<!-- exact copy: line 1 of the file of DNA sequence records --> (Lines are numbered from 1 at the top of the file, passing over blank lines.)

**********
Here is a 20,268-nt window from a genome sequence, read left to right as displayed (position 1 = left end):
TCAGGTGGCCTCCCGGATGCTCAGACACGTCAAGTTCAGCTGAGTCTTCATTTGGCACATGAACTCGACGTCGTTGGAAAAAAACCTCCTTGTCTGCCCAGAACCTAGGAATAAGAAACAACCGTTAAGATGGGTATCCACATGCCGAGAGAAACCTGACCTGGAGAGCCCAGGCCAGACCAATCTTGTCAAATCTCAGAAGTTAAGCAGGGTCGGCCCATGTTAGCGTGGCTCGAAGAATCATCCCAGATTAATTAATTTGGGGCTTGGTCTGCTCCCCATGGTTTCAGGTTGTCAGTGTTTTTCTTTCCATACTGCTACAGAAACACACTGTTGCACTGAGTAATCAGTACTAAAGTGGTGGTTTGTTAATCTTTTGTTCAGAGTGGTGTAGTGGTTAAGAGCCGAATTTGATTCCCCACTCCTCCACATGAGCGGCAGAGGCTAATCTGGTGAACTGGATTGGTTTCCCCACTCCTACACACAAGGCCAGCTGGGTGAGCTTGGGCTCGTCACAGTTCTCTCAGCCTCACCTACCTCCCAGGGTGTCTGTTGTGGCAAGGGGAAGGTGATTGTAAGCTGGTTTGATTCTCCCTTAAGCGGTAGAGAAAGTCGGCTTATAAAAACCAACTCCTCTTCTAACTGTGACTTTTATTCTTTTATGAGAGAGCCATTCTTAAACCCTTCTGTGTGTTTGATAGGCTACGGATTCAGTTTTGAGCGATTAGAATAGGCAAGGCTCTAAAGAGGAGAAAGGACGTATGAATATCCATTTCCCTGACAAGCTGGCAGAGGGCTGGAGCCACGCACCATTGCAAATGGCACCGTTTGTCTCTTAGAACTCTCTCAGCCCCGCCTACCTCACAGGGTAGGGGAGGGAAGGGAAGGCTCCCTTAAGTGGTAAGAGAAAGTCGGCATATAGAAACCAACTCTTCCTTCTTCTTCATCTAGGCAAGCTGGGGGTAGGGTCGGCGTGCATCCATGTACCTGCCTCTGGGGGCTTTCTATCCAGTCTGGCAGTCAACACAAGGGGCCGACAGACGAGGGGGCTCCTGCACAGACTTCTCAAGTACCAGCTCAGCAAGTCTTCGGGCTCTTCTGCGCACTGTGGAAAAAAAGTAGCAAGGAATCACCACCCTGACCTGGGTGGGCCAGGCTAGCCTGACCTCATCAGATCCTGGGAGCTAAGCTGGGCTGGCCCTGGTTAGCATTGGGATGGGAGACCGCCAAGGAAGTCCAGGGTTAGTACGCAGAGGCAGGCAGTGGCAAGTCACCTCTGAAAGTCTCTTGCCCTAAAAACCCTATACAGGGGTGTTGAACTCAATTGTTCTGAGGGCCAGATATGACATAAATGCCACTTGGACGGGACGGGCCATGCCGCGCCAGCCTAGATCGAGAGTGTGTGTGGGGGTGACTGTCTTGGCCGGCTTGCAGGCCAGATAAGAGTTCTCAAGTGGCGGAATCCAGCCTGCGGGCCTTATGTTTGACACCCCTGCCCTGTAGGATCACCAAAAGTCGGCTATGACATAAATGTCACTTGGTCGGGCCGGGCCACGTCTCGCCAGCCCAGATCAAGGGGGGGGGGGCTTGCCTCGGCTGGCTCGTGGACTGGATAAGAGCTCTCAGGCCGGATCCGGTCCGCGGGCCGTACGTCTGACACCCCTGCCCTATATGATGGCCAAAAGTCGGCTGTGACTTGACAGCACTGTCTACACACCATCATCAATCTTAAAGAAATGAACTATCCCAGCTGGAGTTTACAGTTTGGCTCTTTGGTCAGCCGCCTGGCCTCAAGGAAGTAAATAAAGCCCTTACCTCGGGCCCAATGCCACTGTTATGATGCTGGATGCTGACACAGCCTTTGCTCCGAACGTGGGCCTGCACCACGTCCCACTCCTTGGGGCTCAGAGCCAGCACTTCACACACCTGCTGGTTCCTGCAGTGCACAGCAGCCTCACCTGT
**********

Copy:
Here is a 20,268-nt window from a genome sequence, read left to right as displayed (position 1 = left end):